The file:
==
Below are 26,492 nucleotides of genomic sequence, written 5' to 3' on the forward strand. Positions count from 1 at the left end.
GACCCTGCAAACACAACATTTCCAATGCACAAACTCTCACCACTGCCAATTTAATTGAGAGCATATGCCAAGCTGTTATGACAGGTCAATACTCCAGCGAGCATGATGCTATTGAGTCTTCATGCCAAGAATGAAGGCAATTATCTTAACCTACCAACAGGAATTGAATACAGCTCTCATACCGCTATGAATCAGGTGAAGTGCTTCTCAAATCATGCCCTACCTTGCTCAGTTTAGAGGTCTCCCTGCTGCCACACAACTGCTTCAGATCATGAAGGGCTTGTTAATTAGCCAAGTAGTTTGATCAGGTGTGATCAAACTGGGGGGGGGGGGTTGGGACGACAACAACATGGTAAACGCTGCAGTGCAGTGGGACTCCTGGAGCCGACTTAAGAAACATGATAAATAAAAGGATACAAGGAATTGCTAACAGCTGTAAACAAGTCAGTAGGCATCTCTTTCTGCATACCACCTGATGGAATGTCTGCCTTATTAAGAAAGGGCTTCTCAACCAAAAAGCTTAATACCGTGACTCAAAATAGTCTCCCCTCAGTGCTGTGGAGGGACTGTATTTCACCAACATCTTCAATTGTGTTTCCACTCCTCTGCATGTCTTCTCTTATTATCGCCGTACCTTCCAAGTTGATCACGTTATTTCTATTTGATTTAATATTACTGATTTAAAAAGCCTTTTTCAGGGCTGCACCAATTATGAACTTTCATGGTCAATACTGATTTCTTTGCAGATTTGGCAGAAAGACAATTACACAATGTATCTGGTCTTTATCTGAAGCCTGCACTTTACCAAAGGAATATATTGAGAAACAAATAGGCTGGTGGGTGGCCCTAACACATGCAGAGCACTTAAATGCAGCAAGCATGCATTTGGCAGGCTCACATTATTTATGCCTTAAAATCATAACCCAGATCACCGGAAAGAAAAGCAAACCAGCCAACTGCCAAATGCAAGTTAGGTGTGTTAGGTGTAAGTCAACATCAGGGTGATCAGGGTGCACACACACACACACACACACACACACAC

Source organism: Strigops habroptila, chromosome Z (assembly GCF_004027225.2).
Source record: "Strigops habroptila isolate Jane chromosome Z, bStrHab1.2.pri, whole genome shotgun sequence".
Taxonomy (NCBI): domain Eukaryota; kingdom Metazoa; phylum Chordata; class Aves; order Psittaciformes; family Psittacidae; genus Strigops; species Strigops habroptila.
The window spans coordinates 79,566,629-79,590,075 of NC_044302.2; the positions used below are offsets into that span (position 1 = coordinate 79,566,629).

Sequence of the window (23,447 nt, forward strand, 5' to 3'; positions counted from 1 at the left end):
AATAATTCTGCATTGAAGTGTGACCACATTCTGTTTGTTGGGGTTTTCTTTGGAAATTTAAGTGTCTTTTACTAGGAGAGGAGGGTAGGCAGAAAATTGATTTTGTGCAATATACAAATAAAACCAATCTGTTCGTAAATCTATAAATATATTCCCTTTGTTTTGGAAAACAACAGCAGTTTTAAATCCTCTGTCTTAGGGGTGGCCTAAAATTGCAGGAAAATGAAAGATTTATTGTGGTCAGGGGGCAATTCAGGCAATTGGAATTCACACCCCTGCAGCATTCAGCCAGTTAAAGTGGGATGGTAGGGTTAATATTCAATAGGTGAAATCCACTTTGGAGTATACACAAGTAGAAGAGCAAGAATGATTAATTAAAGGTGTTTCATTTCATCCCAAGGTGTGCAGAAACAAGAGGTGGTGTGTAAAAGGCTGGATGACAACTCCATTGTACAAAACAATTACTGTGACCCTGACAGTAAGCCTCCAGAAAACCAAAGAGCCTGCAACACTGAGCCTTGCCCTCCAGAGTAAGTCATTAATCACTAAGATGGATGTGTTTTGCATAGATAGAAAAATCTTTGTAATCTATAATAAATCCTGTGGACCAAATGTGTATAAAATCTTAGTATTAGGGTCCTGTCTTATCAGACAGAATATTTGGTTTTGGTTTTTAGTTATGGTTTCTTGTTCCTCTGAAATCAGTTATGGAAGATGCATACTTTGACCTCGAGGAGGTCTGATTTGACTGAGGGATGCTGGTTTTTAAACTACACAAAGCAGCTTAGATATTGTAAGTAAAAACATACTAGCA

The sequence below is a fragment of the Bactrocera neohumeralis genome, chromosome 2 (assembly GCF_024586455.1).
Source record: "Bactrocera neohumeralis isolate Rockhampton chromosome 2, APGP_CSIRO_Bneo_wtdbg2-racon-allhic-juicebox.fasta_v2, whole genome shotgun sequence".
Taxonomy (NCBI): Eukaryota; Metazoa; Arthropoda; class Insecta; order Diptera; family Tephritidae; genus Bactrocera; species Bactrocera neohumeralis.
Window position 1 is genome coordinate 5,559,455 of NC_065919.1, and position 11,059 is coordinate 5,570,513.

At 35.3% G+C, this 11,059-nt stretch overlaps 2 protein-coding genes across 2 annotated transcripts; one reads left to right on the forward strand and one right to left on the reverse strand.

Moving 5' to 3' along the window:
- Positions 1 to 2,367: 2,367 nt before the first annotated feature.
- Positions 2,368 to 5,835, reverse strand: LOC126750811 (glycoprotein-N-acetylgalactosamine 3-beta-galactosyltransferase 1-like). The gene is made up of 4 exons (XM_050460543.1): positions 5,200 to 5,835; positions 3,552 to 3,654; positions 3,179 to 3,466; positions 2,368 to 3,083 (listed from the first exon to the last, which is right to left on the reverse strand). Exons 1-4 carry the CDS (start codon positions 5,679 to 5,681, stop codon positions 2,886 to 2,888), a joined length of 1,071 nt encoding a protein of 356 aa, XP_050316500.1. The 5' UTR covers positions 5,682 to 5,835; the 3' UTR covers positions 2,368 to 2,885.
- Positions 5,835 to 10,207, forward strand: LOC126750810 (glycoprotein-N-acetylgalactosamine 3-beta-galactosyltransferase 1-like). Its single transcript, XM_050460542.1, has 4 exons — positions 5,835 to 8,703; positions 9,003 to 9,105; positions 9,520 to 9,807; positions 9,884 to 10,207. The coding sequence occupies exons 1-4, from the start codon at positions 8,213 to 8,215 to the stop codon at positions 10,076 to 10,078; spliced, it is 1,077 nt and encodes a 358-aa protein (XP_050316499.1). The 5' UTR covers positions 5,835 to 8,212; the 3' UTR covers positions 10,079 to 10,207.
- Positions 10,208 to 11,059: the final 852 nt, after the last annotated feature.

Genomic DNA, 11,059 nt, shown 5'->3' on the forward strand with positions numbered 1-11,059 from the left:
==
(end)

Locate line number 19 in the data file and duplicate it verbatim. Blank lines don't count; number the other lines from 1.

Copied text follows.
Genomic DNA, 11,059 nt, shown 5'->3' on the forward strand with positions numbered 1-11,059 from the left: